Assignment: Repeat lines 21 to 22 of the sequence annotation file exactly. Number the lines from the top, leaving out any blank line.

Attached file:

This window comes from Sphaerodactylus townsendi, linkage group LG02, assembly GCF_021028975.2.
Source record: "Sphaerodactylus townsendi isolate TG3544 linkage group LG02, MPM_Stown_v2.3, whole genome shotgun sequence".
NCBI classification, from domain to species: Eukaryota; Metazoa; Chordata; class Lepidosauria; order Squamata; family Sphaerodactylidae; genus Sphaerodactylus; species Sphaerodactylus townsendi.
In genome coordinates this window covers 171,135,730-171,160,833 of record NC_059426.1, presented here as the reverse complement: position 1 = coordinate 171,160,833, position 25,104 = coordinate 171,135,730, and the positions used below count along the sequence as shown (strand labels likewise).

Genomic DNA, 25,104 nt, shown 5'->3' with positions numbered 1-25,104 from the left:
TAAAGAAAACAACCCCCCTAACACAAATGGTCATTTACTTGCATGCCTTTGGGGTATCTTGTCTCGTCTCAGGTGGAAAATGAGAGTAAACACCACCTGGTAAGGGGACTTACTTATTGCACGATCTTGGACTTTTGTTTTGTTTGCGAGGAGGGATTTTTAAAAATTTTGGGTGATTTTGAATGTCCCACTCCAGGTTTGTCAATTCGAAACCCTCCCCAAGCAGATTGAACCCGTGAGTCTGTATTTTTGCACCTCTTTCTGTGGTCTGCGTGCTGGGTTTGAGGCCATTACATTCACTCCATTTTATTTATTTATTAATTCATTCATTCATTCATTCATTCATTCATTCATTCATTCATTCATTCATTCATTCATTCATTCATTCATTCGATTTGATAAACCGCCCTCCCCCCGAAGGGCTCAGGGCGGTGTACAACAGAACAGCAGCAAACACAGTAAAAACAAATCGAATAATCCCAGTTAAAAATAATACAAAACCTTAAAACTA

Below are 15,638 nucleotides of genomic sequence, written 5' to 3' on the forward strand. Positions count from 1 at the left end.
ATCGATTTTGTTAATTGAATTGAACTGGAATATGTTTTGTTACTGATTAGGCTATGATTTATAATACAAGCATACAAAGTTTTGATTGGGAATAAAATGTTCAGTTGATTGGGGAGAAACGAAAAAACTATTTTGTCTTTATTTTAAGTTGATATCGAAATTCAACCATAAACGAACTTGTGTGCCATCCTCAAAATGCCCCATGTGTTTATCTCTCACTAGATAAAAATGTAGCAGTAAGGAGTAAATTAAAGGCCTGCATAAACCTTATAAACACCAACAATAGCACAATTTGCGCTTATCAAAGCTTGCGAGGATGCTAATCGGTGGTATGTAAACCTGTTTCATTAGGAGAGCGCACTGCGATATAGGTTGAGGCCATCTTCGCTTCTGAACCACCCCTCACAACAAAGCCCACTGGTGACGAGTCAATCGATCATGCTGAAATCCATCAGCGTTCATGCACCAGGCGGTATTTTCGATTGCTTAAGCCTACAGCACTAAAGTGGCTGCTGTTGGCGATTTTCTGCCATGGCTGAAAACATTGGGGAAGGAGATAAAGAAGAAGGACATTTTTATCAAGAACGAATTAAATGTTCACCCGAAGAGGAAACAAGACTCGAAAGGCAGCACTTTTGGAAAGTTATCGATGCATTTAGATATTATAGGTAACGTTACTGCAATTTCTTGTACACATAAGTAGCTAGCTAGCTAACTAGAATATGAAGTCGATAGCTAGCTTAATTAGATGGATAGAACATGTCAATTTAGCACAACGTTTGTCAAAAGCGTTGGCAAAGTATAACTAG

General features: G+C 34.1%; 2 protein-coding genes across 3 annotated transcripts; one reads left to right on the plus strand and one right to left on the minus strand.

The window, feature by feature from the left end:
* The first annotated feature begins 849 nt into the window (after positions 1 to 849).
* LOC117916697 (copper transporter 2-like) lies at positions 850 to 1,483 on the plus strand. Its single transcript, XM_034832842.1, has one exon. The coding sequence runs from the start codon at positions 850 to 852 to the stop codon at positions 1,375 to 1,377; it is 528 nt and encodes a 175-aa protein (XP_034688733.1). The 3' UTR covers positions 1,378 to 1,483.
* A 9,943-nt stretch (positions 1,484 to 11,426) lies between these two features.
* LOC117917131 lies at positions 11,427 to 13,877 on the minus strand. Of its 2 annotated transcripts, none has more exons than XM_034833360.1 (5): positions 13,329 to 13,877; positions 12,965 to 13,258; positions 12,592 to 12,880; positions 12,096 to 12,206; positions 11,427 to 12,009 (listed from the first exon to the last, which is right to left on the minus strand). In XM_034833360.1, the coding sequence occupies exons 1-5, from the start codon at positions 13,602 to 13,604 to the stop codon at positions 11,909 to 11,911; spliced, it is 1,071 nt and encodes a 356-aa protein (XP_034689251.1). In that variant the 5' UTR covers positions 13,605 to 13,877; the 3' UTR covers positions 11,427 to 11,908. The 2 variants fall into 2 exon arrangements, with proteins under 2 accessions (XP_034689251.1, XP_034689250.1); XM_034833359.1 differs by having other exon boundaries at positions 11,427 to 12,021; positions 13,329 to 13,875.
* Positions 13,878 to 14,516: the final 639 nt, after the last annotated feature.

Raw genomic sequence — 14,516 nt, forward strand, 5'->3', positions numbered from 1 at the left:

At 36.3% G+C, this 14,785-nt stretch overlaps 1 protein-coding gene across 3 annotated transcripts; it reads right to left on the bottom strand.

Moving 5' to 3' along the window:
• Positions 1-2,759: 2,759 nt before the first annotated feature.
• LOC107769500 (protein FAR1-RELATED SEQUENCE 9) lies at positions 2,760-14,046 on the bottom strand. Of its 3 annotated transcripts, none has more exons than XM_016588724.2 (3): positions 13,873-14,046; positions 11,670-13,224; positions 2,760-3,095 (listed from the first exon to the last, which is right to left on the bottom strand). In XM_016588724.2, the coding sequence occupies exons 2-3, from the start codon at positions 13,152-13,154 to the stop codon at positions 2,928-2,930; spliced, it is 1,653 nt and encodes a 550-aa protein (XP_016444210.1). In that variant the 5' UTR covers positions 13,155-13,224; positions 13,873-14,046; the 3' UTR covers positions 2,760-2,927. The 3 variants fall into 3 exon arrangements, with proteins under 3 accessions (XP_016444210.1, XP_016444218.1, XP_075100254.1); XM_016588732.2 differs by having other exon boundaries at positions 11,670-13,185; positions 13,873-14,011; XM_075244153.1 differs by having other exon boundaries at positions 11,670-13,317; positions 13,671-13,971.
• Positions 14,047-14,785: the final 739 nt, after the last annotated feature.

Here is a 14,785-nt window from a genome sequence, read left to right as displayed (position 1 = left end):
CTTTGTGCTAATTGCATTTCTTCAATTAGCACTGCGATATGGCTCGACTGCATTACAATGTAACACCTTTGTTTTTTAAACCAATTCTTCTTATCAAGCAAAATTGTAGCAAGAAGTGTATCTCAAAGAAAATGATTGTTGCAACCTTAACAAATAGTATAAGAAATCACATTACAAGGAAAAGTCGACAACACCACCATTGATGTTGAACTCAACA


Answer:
• Positions 14,047-14,785: the final 739 nt, after the last annotated feature.

Here is a 14,785-nt window from a genome sequence, read left to right as displayed (position 1 = left end):